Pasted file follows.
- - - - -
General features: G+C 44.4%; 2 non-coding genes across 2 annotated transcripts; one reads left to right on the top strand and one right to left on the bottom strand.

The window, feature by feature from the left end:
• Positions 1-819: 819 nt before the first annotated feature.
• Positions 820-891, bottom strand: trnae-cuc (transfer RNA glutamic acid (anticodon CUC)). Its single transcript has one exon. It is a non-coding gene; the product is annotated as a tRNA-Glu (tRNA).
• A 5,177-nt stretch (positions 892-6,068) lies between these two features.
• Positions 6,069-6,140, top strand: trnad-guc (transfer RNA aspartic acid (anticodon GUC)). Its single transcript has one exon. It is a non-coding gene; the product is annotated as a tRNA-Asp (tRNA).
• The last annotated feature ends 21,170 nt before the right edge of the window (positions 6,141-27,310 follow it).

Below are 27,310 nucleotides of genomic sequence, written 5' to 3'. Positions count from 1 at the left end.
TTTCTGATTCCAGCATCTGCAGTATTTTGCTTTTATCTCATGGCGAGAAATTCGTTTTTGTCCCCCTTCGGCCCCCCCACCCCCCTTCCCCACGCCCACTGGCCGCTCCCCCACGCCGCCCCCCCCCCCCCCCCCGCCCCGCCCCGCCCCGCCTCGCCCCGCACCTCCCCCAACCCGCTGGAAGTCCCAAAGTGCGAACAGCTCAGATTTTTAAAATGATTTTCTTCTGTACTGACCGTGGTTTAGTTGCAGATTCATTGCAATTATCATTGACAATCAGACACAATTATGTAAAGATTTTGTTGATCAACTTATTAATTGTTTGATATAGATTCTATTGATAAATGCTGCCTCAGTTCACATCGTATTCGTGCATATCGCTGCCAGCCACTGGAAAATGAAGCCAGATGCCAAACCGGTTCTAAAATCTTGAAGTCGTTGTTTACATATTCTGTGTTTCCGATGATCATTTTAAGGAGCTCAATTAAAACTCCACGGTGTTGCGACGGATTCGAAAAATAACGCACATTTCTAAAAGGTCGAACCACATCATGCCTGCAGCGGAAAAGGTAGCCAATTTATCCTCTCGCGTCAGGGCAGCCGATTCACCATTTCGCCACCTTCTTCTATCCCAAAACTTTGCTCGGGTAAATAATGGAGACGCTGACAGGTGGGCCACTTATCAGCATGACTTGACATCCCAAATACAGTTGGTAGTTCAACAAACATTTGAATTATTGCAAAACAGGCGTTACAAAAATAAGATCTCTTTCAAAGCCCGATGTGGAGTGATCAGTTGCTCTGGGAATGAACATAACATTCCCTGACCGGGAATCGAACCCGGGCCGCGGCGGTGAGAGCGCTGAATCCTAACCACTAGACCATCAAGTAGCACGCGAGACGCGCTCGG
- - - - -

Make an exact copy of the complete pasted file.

General features: G+C 44.4%; 2 non-coding genes across 2 annotated transcripts; one reads left to right on the top strand and one right to left on the bottom strand.

The window, feature by feature from the left end:
• Positions 1-819: 819 nt before the first annotated feature.
• Positions 820-891, bottom strand: trnae-cuc (transfer RNA glutamic acid (anticodon CUC)). Its single transcript has one exon. It is a non-coding gene; the product is annotated as a tRNA-Glu (tRNA).
• A 5,177-nt stretch (positions 892-6,068) lies between these two features.
• Positions 6,069-6,140, top strand: trnad-guc (transfer RNA aspartic acid (anticodon GUC)). Its single transcript has one exon. It is a non-coding gene; the product is annotated as a tRNA-Asp (tRNA).
• The last annotated feature ends 21,170 nt before the right edge of the window (positions 6,141-27,310 follow it).

Below are 27,310 nucleotides of genomic sequence, written 5' to 3'. Positions count from 1 at the left end.
TTTCTGATTCCAGCATCTGCAGTATTTTGCTTTTATCTCATGGCGAGAAATTCGTTTTTGTCCCCCTTCGGCCCCCCCACCCCCCTTCCCCACGCCCACTGGCCGCTCCCCCACGCCGCCCCCCCCCCCCCCCCCGCCCCGCCCCGCCCCGCCTCGCCCCGCACCTCCCCCAACCCGCTGGAAGTCCCAAAGTGCGAACAGCTCAGATTTTTAAAATGATTTTCTTCTGTACTGACCGTGGTTTAGTTGCAGATTCATTGCAATTATCATTGACAATCAGACACAATTATGTAAAGATTTTGTTGATCAACTTATTAATTGTTTGATATAGATTCTATTGATAAATGCTGCCTCAGTTCACATCGTATTCGTGCATATCGCTGCCAGCCACTGGAAAATGAAGCCAGATGCCAAACCGGTTCTAAAATCTTGAAGTCGTTGTTTACATATTCTGTGTTTCCGATGATCATTTTAAGGAGCTCAATTAAAACTCCACGGTGTTGCGACGGATTCGAAAAATAACGCACATTTCTAAAAGGTCGAACCACATCATGCCTGCAGCGGAAAAGGTAGCCAATTTATCCTCTCGCGTCAGGGCAGCCGATTCACCATTTCGCCACCTTCTTCTATCCCAAAACTTTGCTCGGGTAAATAATGGAGACGCTGACAGGTGGGCCACTTATCAGCATGACTTGACATCCCAAATACAGTTGGTAGTTCAACAAACATTTGAATTATTGCAAAACAGGCGTTACAAAAATAAGATCTCTTTCAAAGCCCGATGTGGAGTGATCAGTTGCTCTGGGAATGAACATAACATTCCCTGACCGGGAATCGAACCCGGGCCGCGGCGGTGAGAGCGCTGAATCCTAACCACTAGACCATCAAGTAGCACGCGAGACGCGCTCGG